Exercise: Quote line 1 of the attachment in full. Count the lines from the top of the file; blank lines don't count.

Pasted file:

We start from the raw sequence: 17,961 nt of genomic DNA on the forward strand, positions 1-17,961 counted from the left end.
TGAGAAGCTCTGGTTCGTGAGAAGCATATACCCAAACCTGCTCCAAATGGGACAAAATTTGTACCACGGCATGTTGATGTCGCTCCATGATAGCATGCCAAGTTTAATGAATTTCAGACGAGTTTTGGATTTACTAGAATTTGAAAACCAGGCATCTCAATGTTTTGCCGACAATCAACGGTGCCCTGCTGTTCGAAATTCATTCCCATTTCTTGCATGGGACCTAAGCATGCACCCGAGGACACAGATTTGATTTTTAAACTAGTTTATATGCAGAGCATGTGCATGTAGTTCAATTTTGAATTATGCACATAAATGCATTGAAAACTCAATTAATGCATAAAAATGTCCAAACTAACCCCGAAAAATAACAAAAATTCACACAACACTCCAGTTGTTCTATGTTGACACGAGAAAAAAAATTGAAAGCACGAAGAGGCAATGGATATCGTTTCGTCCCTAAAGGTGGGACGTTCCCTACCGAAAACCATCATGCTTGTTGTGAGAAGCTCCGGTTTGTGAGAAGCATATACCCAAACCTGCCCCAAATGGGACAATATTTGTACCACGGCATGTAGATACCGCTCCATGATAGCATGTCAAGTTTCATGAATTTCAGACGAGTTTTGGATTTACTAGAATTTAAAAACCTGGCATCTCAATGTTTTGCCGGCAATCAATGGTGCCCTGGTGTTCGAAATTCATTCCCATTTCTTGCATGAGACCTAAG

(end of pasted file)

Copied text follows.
We start from the raw sequence: 17,961 nt of genomic DNA on the forward strand, positions 1-17,961 counted from the left end.